Models Often "Ignore the Messiness of Reality"
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(p. 18) Nowak is one of the most exciting modelers working in the field of mathematical biology today. But a model, of course, is only as good as its assumptions, and biology is much messier than physics or chemistry. Nowak tells a joke about a man who approaches a shepherd and asks, ''If I tell you how many sheep you have, can I have one?'' The shepherd agrees and is astonished when the stranger answers, ''Eighty-three.'' As he turns to leave, the shepherd retorts: ''If I guess your profession, can I have the animal back?'' The stranger agrees. ''You must be a mathematical biologist.'' How did he know? ''Because you picked up my dog.''
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Near the end of the book, Nowak describes Gustav Mahler's efforts, in his grandiloquent Third Symphony, to create an all-encompassing structure in which ''nature in its totality may ring and resound,'' adding, ''In my own way, I would like to think I have helped to give nature her voice too.'' But there remains a telling gap between the precision of the models and the generality of the advice Nowak offers for turning us all into supercooperators. We humans really are infinitely more complex than falling apples, metastasizing colons, even ant colonies. Idealized accounts of the world often need to ignore the messiness of reality. Mahler understood this. In 1896 he invited Bruno Walter to Lake Attersee to glimpse the score of the Third. As they walked beneath the mountains, Walter admonished Mahler to look at the vista, to which he replied, ''No use staring up there -- I've already composed it all away into my symphony!''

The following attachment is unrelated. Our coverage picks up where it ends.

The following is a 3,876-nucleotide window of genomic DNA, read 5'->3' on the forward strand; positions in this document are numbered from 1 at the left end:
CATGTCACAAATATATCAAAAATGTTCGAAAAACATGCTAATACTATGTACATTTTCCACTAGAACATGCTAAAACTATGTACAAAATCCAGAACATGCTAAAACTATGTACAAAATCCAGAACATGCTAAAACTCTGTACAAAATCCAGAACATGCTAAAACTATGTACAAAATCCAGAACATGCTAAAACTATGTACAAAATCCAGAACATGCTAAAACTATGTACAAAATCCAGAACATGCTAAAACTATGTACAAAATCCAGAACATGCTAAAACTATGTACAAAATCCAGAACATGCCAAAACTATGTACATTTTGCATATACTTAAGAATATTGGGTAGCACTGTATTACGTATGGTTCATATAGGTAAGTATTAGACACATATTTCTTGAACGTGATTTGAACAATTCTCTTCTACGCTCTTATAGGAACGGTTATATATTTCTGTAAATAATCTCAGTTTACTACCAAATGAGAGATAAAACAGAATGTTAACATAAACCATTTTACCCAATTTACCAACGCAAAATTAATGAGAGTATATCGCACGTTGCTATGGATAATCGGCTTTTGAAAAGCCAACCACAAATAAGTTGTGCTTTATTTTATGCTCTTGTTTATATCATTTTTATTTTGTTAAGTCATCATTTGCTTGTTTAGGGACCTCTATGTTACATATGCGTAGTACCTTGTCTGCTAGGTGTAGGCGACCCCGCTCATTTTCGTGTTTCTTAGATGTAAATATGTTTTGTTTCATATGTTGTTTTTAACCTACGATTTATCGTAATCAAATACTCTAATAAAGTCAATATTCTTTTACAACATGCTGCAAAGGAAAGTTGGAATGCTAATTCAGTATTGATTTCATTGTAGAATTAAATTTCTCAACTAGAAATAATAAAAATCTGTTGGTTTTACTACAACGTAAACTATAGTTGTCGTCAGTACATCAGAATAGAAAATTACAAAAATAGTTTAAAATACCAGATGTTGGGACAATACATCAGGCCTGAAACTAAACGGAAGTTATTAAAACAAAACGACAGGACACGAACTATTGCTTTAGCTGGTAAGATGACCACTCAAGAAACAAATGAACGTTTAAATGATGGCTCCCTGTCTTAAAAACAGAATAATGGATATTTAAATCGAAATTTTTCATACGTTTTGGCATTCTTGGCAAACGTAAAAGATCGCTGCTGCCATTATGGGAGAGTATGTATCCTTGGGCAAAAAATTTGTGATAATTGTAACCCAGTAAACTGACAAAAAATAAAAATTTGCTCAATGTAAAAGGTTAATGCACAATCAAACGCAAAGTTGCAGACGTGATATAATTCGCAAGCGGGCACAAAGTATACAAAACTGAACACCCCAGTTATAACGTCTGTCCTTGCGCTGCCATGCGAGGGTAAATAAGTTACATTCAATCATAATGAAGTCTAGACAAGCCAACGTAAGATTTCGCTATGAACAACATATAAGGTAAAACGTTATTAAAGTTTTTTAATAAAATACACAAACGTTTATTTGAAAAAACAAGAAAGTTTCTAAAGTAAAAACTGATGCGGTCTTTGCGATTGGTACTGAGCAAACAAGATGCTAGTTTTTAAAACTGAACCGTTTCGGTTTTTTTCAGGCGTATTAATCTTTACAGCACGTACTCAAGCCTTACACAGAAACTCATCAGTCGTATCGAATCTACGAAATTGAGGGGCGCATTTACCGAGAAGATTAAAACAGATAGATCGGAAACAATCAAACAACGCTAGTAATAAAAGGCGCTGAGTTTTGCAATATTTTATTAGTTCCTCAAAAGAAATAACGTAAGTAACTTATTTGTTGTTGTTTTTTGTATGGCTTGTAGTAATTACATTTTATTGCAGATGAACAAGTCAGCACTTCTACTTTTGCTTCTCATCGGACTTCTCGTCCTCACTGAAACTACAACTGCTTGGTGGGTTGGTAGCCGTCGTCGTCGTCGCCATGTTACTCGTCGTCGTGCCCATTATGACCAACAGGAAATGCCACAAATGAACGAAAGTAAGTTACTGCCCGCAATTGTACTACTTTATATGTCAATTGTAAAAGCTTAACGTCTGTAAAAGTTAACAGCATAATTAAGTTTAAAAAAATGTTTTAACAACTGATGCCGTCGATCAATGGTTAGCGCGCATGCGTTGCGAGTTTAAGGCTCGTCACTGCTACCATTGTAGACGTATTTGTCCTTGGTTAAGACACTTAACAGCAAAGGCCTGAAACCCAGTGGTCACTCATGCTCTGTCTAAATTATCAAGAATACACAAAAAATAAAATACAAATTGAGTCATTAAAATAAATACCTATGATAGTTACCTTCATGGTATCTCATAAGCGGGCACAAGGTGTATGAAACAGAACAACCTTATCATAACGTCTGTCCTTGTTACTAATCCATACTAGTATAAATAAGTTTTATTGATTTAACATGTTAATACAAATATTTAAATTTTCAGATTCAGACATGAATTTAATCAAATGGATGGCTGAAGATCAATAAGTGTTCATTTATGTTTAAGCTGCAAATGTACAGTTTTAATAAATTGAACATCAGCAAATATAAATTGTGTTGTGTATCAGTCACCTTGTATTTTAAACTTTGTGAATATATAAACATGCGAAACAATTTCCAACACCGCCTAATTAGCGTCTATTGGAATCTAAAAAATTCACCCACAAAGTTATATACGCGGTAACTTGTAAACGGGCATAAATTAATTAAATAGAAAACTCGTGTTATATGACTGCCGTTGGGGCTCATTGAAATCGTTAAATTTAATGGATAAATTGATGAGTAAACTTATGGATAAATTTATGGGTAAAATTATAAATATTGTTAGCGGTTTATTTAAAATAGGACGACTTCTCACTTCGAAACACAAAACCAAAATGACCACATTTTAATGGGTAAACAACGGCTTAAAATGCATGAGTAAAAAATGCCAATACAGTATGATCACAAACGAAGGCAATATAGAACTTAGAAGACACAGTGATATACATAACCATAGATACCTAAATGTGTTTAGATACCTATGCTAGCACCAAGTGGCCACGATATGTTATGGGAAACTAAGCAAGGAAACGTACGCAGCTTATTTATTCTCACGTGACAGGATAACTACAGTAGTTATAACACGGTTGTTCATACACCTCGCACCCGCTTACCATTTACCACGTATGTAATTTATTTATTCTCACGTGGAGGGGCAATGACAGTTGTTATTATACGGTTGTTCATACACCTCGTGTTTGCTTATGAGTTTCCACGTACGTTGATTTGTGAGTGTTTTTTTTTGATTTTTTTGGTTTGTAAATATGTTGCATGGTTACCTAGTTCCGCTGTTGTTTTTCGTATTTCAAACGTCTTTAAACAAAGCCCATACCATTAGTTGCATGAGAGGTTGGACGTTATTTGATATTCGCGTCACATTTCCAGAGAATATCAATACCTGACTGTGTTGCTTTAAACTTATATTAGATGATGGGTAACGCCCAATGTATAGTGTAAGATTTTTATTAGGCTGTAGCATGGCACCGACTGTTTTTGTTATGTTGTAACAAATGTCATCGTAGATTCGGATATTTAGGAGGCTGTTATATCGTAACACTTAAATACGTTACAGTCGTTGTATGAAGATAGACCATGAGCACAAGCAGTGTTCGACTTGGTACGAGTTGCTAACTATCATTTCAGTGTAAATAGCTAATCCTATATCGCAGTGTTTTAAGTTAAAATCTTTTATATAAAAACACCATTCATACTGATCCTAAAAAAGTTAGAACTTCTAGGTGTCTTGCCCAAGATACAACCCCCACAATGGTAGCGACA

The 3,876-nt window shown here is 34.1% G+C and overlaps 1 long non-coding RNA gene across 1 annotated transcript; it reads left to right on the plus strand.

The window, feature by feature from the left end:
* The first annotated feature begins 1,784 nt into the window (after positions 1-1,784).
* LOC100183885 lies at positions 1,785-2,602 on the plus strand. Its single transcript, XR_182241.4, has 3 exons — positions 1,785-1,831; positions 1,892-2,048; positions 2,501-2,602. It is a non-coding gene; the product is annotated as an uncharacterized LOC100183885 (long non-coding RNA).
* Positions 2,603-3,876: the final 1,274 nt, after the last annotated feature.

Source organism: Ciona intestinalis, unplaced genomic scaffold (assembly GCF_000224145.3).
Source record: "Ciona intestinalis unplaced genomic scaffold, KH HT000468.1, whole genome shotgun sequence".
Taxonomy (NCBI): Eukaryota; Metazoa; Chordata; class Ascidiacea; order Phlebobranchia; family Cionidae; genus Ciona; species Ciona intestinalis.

For the full review, see:
(Note: ellipsis added.)
(Note: the online version of the review has the date April 8, 2011, and has the title "How Evolution Explains Altruism.")
The full reference for the book under review, is:
Nowak, Martin A., and Roger Highfield. Supercooperators: Altruism, Evolution, and Why We Need Each Other to Succeed. New York: Free Press, 2011.